Man Evicted from Nursing Home For Playing Ukulele Music

97-Year-Old Retiree Evicted From Nursing Home Because He Played Ukulele Too Much

evicted from nursing homeA 97-year-old former Merchant Marine evicted from nursing home facility where he resided for playing the ukulele too much.

Fortunately, after learning that the elderly gentleman ended up in a homeless shelter, the community banded together to finance a new apartment in a different retirement community for him.

Jim Farrell, the senior citizen who loves the ukulele, said he never saw eye-to-eye with management at the Redwood Retirement Home in Napa, CA.

“Management continually suppressed my talents,” Farrell told reporters in an interview about the nursing home incident. “Management would stop me and say these words: ‘Go back to your room!’ Like a kid. No more.”

Farrell ended up at a homeless shelter in Napa, and when locals found out about his situation, they began donating money to help the ukulele fan. With their contributions, Farrell was able to move to Piner’s Nursing Home in Napa on July 18th.

Farrell’s caretaker at the nursing home, Carol Eldridge, was enraged when she found out that her ward had been evicted from nursing home facility for being a noise nuisance.

“You just don’t put a 97-year-old on the street,” she said. “Here’s this frail man and he’s got his head held up high going in the doors of this shelter and knowing that this is not the place I ever expected him to ever be.”

The nursing home, however, insisted that Farrell left of his own volition, although the facility asked him to leave because of his “aggressive behavior” toward other residents, as well as the “condition of his unit.”

“Mr. Farrell was unable to abide by the rules of the community. We took this action so our residents at Redwood Retirement could continue to live in a safe, healthy and comfortable environment they call home,” said the statement.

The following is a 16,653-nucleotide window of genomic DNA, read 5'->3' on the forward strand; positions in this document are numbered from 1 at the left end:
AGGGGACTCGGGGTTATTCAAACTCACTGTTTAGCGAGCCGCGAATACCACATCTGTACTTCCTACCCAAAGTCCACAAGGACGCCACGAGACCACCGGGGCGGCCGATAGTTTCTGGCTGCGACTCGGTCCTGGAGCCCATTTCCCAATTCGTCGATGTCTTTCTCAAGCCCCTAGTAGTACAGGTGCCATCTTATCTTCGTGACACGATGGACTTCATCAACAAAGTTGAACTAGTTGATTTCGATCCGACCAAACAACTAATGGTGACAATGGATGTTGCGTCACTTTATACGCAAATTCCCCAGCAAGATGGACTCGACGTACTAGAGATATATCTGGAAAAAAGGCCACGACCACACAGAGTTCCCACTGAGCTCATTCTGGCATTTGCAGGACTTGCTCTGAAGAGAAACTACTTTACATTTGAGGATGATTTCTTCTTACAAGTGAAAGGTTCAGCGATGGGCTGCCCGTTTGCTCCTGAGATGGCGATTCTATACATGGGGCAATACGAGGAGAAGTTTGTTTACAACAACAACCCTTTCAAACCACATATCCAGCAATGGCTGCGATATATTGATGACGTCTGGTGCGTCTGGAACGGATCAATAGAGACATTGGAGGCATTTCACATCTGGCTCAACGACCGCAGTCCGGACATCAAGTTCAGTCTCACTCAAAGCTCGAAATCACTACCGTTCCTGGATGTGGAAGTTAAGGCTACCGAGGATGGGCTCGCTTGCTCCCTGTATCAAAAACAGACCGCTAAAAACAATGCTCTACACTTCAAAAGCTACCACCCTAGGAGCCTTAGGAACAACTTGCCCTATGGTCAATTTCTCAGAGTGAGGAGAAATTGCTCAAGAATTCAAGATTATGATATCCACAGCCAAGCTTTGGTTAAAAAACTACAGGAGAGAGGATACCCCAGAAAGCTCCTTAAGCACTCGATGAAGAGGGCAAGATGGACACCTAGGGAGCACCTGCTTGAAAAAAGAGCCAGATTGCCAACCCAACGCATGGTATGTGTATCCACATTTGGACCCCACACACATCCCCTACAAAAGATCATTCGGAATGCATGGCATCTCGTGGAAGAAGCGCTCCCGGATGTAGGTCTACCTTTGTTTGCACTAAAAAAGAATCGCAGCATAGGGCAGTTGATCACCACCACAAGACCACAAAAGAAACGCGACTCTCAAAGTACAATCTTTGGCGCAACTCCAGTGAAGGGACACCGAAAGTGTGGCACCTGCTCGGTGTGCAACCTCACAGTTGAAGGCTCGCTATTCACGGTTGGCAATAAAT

3 Actions to Take Against Nursing Home Abuse

Nursing home abuse and neglect cases can be difficult to establish because of an widespread tendency by insurance adjusters, physicians, among others, to discount an elderly person’s injuries and the diminished quality of life that results from these damages.

There are many ways in which nursing homes can be held responsible for injuring others as a result of their negligence, abuse, exploitation, false imprisonment, or violations of criminal statutes, as well as violations of regulations pertaining to their licensing, maintenance, and general operation.

An act of abuse, neglect or exploitation of an older person might give rise to one or all of the following types of proceedings:

  • an investigation and finding by an adult protective services agency or the regulatory agency for nursing homes (in South Carolina it is the Department of Environmental Control);
  • a civil cause of action for damages; and/or
  • a criminal prosecution.

These three types of proceedings have different objectives: the objective of a protective services investigation is to provide immediate help and relief to the victim and prevent further harm; the civil action is to seek compensation for damages; and the criminal prosecution is when the state seeks to punish the harmful conduct.

Under South Carolina law, physical abuse includes: slapping, hitting, kicking, biting, choking, pinching, burning, drugging a patient or confining a patient to control behavior. SEC. 43-35-10 A person does not have to inflict abuse to be held responsible for the physical abuse. One is culpable by allowing it to take place without doing anything to stop or prevent the abuse.

The Strom Law Firm Can Help Victims of Nursing Home Abuse

If your loved one has faced nursing home abuse, you do not have to suffer in silence. Contact the attorneys at the Strom Law Firm for a free, confidential consultation. We are here to help. 803.252.4800.

Leave a Reply